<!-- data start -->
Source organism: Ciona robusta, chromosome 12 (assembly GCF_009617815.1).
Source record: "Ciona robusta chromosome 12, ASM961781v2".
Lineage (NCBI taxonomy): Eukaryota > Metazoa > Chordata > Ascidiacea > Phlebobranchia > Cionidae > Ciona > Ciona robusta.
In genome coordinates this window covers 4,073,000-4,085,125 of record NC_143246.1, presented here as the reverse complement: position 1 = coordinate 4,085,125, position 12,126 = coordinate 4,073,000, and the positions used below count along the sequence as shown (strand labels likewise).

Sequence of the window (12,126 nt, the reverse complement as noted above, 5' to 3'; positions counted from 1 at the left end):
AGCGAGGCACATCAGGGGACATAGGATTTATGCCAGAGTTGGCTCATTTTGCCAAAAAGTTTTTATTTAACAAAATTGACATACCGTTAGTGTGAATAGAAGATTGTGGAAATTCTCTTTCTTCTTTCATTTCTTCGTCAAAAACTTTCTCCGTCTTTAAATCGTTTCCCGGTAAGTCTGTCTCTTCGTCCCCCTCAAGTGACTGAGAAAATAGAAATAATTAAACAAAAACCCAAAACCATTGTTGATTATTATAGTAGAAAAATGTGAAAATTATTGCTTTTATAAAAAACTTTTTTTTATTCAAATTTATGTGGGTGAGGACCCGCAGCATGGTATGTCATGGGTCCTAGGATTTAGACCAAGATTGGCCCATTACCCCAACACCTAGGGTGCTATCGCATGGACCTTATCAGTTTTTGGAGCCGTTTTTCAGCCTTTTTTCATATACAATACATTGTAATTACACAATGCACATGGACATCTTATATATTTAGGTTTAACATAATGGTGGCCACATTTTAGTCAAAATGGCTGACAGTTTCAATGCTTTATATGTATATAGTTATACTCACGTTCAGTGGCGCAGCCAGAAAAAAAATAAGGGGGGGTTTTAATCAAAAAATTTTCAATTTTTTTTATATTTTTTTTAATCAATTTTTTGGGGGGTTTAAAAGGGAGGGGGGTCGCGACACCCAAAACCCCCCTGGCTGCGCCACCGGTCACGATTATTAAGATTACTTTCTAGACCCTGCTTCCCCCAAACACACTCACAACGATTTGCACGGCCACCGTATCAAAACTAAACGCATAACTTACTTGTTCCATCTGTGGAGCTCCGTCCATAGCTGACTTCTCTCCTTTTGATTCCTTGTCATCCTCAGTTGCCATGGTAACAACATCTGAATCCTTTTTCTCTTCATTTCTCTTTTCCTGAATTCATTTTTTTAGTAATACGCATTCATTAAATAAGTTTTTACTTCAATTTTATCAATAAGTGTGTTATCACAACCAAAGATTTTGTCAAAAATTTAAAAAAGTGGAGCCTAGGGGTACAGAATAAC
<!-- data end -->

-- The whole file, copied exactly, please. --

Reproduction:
Source organism: Ciona robusta, chromosome 12 (assembly GCF_009617815.1).
Source record: "Ciona robusta chromosome 12, ASM961781v2".
Lineage (NCBI taxonomy): Eukaryota > Metazoa > Chordata > Ascidiacea > Phlebobranchia > Cionidae > Ciona > Ciona robusta.
In genome coordinates this window covers 4,073,000-4,085,125 of record NC_143246.1, presented here as the reverse complement: position 1 = coordinate 4,085,125, position 12,126 = coordinate 4,073,000, and the positions used below count along the sequence as shown (strand labels likewise).

Sequence of the window (12,126 nt, the reverse complement as noted above, 5' to 3'; positions counted from 1 at the left end):
AGCGAGGCACATCAGGGGACATAGGATTTATGCCAGAGTTGGCTCATTTTGCCAAAAAGTTTTTATTTAACAAAATTGACATACCGTTAGTGTGAATAGAAGATTGTGGAAATTCTCTTTCTTCTTTCATTTCTTCGTCAAAAACTTTCTCCGTCTTTAAATCGTTTCCCGGTAAGTCTGTCTCTTCGTCCCCCTCAAGTGACTGAGAAAATAGAAATAATTAAACAAAAACCCAAAACCATTGTTGATTATTATAGTAGAAAAATGTGAAAATTATTGCTTTTATAAAAAACTTTTTTTTATTCAAATTTATGTGGGTGAGGACCCGCAGCATGGTATGTCATGGGTCCTAGGATTTAGACCAAGATTGGCCCATTACCCCAACACCTAGGGTGCTATCGCATGGACCTTATCAGTTTTTGGAGCCGTTTTTCAGCCTTTTTTCATATACAATACATTGTAATTACACAATGCACATGGACATCTTATATATTTAGGTTTAACATAATGGTGGCCACATTTTAGTCAAAATGGCTGACAGTTTCAATGCTTTATATGTATATAGTTATACTCACGTTCAGTGGCGCAGCCAGAAAAAAAATAAGGGGGGGTTTTAATCAAAAAATTTTCAATTTTTTTTATATTTTTTTTAATCAATTTTTTGGGGGGTTTAAAAGGGAGGGGGGTCGCGACACCCAAAACCCCCCTGGCTGCGCCACCGGTCACGATTATTAAGATTACTTTCTAGACCCTGCTTCCCCCAAACACACTCACAACGATTTGCACGGCCACCGTATCAAAACTAAACGCATAACTTACTTGTTCCATCTGTGGAGCTCCGTCCATAGCTGACTTCTCTCCTTTTGATTCCTTGTCATCCTCAGTTGCCATGGTAACAACATCTGAATCCTTTTTCTCTTCATTTCTCTTTTCCTGAATTCATTTTTTTAGTAATACGCATTCATTAAATAAGTTTTTACTTCAATTTTATCAATAAGTGTGTTATCACAACCAAAGATTTTGTCAAAAATTTAAAAAAGTGGAGCCTAGGGGTACAGAATAAC